Additionally, carbon materials can be classified by their dimensionality. Graphite, like you find in pencil “lead,” is a three-dimensional sp2 carbon material. Graphene is a two-dimensional sp2 material, and carbon nanotubes are a one- dimensional sp2 material. For sp3 materials, you have diamonds as the three-dimensional representative, graphane in two dimensions, and now nanothreads in one dimension. So, in this sense, nanothreads are like Clark’s sci-fi hyperfilament, but their superpowers could extend far beyond their strength and stiffness. Nanothreads have additional properties that are unlike other carbon nanomaterials, based on the way that they are produced. This is where organic chemistry joins forces with theoretical physics and solid-state chemistry and we can begin to see the true potential of this new material.
The production of most carbon nanomaterials relies on the addition of massive amounts of energy and produces incredible heat. The result is that no matter what your starting material, you end
up with a material that is essentially pure carbon; most other atoms get kicked out in the process.
“You can make carbon nanotubes out of nearly any carbon source, even peanut butter,” said Badding. “The production of nanothreads, on the other hand, is more akin to how organic chemists synthesize molecules. The structure of the final product is dependent on the characteristics of the starting material.”
Nanothreads are made by applying massive amounts of pressure to a starting material at room temperature. Currently, the Badding and Elacqua groups make nanothreads from benzene, an sp2 carbon molecule made up of six carbon atoms in a hexagonal ring. Each carbon atom binds to two neighboring carbon atoms around the perimeter of the ring, and its third bond is to a hydrogen atom that juts from the ring, like teeth on a six- toothed gear. Crystals of benzene are compressed at upwards of 200,000 times atmospheric pressure, which causes the atoms and bonds to rearrange, coalescing into long, one-dimensional threads.
When viewed from an end, the threads display a hexagonal, girder-like structure made up of a core of carbon atoms, which provides their strength and stiffness. Importantly, the threads maintain the hydrogen atoms from benzene, sticking out along their length. This characteristic of nanothreads, that their form and composition is dependent on the form and composition of the starting material, may be what excites Badding and Elacqua most, because it opens up the possibility to design nanothreads to perform specific functions.
“I have a background in supramolecular assembly,” said Elacqua. “It’s sort of like the LEGO-works of chemistry. It’s taking molecules that fit together by size, shape, and electronics and piecing together structures. I met John when I was interviewing at Penn State about two years ago and he told me about his nanothread research. I was extremely excited because I could see how pairing what he knows about high-pressure chemistry with my knowledge of how molecules arrange themselves and what we could do to bias and control reactivity could lead to a lot of cool design possibilities.”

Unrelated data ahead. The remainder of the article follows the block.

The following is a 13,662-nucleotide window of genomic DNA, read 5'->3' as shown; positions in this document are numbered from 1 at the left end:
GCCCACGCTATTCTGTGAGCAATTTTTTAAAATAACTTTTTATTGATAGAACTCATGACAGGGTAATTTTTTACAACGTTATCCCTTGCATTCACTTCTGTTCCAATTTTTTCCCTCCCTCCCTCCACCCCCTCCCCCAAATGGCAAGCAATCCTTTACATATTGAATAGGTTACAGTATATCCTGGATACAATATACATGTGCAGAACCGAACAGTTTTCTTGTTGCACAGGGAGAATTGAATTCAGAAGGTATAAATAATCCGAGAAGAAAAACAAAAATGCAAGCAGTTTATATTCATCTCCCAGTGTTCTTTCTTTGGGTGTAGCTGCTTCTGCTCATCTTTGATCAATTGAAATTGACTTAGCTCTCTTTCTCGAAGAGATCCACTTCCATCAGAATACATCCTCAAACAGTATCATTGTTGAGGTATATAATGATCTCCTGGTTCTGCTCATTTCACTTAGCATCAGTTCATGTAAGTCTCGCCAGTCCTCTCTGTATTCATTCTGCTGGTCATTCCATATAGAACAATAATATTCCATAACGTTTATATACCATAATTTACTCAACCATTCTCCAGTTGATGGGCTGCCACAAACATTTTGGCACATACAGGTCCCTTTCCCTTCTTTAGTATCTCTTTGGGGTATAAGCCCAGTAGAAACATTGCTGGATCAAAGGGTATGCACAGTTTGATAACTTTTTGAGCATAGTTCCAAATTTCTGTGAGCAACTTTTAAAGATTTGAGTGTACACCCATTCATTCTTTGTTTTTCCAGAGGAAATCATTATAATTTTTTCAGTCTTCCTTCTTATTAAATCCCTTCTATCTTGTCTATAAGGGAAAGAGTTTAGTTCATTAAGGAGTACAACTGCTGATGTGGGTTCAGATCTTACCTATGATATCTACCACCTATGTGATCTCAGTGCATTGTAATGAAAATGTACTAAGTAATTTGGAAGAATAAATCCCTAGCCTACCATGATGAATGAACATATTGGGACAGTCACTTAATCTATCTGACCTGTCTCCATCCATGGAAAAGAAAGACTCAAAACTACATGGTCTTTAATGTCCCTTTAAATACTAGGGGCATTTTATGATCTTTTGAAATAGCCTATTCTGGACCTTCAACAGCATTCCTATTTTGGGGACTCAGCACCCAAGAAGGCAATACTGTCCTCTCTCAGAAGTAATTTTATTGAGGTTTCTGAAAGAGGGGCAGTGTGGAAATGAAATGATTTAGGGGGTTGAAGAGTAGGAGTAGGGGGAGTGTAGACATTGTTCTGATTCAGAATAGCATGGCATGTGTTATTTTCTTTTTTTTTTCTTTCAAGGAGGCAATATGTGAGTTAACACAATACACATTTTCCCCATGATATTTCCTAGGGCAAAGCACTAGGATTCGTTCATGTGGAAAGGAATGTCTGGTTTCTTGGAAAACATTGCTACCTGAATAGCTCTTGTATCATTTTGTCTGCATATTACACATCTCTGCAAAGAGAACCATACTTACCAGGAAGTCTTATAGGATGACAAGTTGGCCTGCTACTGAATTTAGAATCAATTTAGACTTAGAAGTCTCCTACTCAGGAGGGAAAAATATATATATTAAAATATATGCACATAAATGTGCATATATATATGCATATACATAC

The Justice League of Nanothreads
Having first demonstrated the theoretical possibility of nanothreads and then actually produced them, the next steps for Crespi, Badding, and Elacqua are to decipher what precisely is occurring at the atomic level when nanothreads are formed, further characterize their properties, ramp up production, and explore the possibilities of designing nanothreads to perform specific functions. To do that, they have assembled a team of experts from diverse scientific backgrounds from across the country to form the NSF-funded Center for Nanothread Chemistry.
“I think of nanothreads as a hybrid between a nanomaterial and a molecule,” said Badding. “They have the structural qualities of a material that could be useful on their own because they have what we call ‘pervasive connectivity in multiple dimensions,’ but because they maintain the hydrogen atoms along their perimeter, they also can behave like a molecule. So, we are exploring ways we can design nanothreads, where maybe we could replace the hydrogen atoms with other atoms or molecules that could perform specific functions.”
Elacqua and her group are exploring just these sorts of ideas. They are experimenting with different starting materials, other than benzene, to try to create nanothreads with different properties.
“One of the things were doing is trying to create nanothreads starting with co-crystals of multiple different molecules,” said Elacqua. “These co- crystals self-assemble with periodic patterns of the different starting molecules. We expect that nanothreads made from these co-crystals will maintain these periodic structures, so we can design nanothreads that have specific patterns of molecules instead of just hydrogen atoms.”
The researchers in the Center for Nanothread Chemistry also want to increase the production of nanothreads. Because the required pressure to create nanothreads is currently so high, the team can only produce small amounts of nanothreads at a time, but if they could reduce the amount of pressure required, it might be possible to produce nanothreads at an industrial scale.
“Millions of pounds of industrial diamonds are produced every year,” said Badding. “If we could decrease the amount of pressure needed to produce nanothreads, we might be able to produce them at a similar scale.”
There is still a lot of basic research to do to better understand how nanothreads form and to understand their properties before their full potential can be unlocked. But rest assured that there is no better way to ensure that potential will be reached than by assembling teams of scientists collaborating across traditional subfield boundaries, bringing their superpowers together to vanquish scientific questions—like Zan transforming into a unicycle made of ice for Jayna the octopus to ride in order to vanquish a supervillain.